Oklahoma State University’s College of Engineering, Architecture, and Technology Scholars tye-dyed masks for the Boys and Girls Club on August 29 and September 5.
CEAT Scholars is a program about expanding a student’s life experience with pushes to learn about the arts and opportunities to study abroad to get a better world view. These scholars are selected through a screening and interview process and have a set of requirements in order to stay in the program.
Julie Tikalsky, head of the program, explains the activity was part of a retreat the Scholars usually have, however, due to COVID-19, social distancing and other measures had to be taken to ensure their safety. “In the current situation of the COVID-19 pandemic, we thought a dual service project to self and immediate community and to a wider community would be a good idea,” Tikalsky said. “CEAT has worked with the Boys & Girls Clubs over the years, and in recent years has done engineering camps/classes for Boys & Girls Clubs in Tulsa and around the state.”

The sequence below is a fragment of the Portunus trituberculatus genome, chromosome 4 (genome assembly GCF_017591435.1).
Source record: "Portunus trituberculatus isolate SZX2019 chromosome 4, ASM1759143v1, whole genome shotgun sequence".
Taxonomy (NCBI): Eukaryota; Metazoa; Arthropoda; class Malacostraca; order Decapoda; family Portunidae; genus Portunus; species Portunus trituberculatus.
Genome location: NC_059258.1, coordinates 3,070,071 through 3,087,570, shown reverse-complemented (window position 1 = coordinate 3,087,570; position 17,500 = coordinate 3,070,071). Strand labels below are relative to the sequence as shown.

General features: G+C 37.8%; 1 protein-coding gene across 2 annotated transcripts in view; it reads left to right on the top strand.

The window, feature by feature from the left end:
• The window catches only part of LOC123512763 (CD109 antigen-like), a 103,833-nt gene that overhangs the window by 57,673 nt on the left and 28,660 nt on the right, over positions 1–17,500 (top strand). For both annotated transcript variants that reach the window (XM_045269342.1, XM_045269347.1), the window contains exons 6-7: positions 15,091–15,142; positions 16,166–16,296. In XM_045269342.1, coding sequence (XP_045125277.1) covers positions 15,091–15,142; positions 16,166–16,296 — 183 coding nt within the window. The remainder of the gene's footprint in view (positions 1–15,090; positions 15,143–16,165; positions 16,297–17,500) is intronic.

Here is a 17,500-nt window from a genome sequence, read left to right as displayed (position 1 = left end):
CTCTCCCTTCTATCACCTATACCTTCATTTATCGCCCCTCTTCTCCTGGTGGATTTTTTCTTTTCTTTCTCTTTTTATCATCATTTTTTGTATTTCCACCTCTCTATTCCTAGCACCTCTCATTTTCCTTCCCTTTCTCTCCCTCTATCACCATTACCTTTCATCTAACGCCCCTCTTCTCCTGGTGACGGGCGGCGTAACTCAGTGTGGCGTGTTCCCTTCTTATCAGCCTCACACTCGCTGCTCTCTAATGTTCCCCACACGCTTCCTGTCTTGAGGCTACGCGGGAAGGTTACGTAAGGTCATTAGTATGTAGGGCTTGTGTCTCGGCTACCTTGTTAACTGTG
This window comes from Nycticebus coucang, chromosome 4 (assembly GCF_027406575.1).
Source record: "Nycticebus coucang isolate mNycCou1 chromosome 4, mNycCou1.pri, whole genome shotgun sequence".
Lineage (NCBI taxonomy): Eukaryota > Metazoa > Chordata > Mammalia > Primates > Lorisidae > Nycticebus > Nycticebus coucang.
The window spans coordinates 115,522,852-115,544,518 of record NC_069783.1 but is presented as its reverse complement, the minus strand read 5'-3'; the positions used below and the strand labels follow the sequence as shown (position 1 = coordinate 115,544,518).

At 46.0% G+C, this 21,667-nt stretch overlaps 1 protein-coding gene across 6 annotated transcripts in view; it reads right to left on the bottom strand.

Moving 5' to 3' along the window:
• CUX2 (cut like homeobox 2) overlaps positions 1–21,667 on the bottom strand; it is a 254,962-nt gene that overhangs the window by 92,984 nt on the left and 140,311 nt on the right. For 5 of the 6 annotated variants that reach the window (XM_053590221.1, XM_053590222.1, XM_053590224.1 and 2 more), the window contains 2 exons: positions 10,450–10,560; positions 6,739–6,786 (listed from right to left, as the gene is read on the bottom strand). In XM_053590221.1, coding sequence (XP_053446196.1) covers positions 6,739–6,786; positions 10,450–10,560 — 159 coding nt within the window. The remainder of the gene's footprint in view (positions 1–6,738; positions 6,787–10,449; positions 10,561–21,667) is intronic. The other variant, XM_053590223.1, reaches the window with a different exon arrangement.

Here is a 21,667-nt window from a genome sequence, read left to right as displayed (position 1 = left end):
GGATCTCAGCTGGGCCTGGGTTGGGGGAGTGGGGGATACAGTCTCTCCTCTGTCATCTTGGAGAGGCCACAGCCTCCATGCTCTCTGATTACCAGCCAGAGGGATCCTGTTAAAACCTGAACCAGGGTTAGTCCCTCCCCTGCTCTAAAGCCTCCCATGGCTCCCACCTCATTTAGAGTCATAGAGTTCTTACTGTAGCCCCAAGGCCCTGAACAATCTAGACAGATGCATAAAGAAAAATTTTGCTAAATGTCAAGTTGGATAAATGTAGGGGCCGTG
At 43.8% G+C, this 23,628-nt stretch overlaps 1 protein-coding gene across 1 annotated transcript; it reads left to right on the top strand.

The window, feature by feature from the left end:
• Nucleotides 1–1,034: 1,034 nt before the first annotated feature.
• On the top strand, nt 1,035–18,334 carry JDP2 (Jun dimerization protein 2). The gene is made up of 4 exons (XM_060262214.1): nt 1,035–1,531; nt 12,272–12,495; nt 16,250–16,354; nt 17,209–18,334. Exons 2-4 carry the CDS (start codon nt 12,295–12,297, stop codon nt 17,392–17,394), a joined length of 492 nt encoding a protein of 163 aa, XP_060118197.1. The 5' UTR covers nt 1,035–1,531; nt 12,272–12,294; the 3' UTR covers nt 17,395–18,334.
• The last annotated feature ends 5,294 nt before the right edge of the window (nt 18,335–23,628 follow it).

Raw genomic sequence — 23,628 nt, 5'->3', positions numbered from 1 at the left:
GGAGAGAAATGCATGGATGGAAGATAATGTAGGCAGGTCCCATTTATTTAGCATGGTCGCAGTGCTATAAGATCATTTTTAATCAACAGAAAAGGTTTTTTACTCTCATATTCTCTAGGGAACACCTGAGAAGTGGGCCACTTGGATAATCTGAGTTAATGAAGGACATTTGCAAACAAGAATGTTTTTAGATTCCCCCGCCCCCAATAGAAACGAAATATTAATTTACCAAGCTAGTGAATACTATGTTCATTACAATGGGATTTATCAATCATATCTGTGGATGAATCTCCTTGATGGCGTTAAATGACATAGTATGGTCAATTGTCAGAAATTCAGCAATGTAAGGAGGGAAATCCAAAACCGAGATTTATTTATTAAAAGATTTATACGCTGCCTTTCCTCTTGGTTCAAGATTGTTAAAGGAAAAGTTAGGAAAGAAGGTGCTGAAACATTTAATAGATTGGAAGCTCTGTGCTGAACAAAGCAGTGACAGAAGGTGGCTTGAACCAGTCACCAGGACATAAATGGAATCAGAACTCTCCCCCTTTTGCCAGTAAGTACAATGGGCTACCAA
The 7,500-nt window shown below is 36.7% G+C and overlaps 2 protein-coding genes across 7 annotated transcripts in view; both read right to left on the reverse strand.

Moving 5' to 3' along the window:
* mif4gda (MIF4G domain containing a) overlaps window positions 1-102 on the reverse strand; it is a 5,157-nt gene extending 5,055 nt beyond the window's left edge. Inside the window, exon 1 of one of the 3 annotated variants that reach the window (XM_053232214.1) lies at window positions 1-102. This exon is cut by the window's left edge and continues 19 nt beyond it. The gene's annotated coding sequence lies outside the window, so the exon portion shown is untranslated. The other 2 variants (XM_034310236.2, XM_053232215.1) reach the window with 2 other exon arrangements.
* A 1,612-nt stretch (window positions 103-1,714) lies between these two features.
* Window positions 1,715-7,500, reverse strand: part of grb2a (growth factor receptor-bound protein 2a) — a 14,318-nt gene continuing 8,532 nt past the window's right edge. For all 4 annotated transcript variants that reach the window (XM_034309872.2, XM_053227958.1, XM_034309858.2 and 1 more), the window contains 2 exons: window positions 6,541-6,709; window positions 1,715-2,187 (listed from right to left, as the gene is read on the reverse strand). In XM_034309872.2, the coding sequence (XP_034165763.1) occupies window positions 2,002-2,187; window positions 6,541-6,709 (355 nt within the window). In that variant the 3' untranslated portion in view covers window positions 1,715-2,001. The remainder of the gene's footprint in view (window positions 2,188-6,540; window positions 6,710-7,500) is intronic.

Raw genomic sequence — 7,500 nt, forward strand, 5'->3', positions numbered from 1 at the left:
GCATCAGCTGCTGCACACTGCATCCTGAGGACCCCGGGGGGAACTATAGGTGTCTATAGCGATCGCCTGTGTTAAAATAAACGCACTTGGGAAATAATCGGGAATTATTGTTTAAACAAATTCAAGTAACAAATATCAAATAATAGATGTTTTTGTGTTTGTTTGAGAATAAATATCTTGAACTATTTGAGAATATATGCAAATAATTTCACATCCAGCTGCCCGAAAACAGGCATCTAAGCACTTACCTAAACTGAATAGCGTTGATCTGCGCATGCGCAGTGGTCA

CEAT Scholars made over 100 masks in total. Each member made their own mask, and at least one for the Boys and Girls Club. Along with donating 100 masks, they are also donating 100 orange clothespins either for the club to hang the masks, or to send home with the children to remind them to wear their mask.
Ethan Biedenstein, a member of CEAT Scholars, explains his inspiration to participate in this activity was because not everyone can afford to buy masks to stay safe during COVID-19. Biedenstein hopes to impact the children in the Boys and Girls Club by giving them peace of mind for both their health and the health of those around them.
Masks were dyed using a Japanese style of dye, instead of traditional dye. “The activity served a few purposes,” Tikalsky said. “A culture component, when I taught the scholars about Japanese Shibori dye techniques, which involves folding, binding, or fixing items into the fabric to resist dye uptake; a service component, as they each made a mask to wear themselves, as well as at least one mask to donate; a smaller group informal ice breaker activity as they were in groups of five or less at the work table, and a chance for fun and creativity.”
Both Tikalsky and Biedenstein hope the donation has kept the children of the Boys and Girls club safe during COVID-19.
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